June 19, 2022

Evolution of New Items - The GPA

Allow me to introduce a new metric for you ... the GPA or "Grade Point Average".

This metric is just like the old-school GPA you enjoyed in school. If an item (on a monthly basis) is in the top 20% of total sales (rank-ordered from highest selling item to lowest selling item), the item is an "A" ... next 20% of sales is a "B" ... next 20% of sales is a "C" ... next 20% of sales is a "D" ... and the bottom 20% of sales is an "F". This isn't an even distribution of items, because it could be that one item accounts for 20% of sales and the bottom 60% of items account for 20% of sales.

Then, we compute a GPA or "Grade Point Average" ... "A" sales are multiplied by 4, "B" sales are multiplied by 3, "C" sales are multiplied by 2, "D" sales are multiplied by 1, and "F" sales are multiplied by 0. Divide that total by total sales and you have a GPA, or Grade Point Average between 0 and 4, with 2 being "average".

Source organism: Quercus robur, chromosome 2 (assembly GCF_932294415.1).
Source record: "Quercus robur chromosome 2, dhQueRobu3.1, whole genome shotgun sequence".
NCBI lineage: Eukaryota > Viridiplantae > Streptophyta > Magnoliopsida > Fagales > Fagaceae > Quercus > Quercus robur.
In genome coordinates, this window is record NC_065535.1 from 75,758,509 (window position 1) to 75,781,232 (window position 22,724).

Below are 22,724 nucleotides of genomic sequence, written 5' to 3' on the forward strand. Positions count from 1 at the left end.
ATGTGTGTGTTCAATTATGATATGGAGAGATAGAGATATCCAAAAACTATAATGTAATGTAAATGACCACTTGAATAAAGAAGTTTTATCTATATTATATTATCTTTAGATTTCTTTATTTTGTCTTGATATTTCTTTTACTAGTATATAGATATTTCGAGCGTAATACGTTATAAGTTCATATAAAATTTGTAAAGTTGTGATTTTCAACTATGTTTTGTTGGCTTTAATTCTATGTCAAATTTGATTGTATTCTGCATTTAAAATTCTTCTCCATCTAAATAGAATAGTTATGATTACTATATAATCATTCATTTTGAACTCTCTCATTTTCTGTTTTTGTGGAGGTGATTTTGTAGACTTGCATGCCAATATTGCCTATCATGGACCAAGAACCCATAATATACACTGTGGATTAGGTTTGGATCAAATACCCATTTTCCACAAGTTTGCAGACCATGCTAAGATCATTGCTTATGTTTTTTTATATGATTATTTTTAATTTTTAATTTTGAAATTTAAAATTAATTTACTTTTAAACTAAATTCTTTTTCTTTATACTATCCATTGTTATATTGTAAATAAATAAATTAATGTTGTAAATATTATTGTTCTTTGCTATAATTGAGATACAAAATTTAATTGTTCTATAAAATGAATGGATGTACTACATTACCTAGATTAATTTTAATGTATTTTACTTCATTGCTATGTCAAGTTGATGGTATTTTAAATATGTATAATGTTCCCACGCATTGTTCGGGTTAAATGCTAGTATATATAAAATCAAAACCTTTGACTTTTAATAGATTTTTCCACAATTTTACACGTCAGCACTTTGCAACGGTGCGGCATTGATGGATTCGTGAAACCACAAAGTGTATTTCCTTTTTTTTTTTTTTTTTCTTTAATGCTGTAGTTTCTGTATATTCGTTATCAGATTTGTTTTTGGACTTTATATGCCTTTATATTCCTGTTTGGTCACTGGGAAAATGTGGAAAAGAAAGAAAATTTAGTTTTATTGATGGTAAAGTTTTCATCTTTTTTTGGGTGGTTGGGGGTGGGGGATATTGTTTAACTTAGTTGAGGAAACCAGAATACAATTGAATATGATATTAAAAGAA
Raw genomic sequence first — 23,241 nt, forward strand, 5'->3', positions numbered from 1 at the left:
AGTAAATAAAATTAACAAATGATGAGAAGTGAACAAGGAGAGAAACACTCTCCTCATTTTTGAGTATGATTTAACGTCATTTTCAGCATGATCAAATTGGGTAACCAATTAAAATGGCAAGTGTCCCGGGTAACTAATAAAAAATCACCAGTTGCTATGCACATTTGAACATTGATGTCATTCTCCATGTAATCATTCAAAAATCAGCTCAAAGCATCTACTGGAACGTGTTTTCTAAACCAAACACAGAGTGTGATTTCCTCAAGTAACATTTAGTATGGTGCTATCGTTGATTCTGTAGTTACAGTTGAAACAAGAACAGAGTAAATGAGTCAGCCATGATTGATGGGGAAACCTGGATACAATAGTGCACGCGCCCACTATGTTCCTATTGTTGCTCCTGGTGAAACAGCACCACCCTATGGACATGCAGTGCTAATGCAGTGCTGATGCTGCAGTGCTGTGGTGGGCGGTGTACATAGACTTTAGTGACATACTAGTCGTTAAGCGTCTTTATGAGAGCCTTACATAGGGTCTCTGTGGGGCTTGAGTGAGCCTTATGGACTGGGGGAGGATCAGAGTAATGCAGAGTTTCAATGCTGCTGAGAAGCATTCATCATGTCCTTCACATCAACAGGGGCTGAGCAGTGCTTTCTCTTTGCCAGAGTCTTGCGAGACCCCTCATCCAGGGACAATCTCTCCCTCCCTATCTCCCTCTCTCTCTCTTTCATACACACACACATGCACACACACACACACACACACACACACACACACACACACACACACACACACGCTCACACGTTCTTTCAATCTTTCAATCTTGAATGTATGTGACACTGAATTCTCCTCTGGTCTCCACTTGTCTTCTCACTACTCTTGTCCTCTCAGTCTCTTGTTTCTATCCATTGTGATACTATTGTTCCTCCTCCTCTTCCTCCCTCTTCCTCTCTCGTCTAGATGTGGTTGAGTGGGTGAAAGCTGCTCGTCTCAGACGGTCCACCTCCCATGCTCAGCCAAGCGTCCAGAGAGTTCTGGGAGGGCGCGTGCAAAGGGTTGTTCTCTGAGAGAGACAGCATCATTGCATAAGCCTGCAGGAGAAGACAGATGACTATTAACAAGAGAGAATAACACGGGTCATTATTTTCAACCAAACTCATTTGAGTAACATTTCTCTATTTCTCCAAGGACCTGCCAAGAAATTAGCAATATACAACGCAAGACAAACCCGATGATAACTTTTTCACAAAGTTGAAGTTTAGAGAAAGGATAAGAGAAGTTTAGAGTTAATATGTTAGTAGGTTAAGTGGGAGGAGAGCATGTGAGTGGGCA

Why go through this nonsense?

The GPA allows us to see how items evolve over time. If items are performing better, the GPA will increase. If items are performing poorly, the GPA will decrease. If sales decrease but the GPA increases, then the merchandising team is culling out the losers and focusing on the winning items.

Let's look at items introduced in February 2019. Sales in each subsequent month are outlined in the table, as well as the GPA for items in that month.


Notice the seasonality in sales ... March/April/May are peak sales months for these items. The items build into healthy sales status through the remainder of 2019. Then in 2020 the items begin to slump, and the slump significant in 2021 with the notable exception of the March/April/May timeframe where the GPA's increase.

Let's look at March/April/May performance.


Two years after the items were introduced sales are cut in half, but the GPA is noticeably higher.

In other words, the merchandising team (predictably) culled out the losing items, focusing only on the items that have success.

This is standard behavior ... of course.

But it brings up an interesting thought. If sales continue to decline from items from the Class of February 2019, you need new items to replace the sales being lost, correct?

The best companies I work with are gifted at constantly introducing new items that sell well enough to replace the items that are always dying off.




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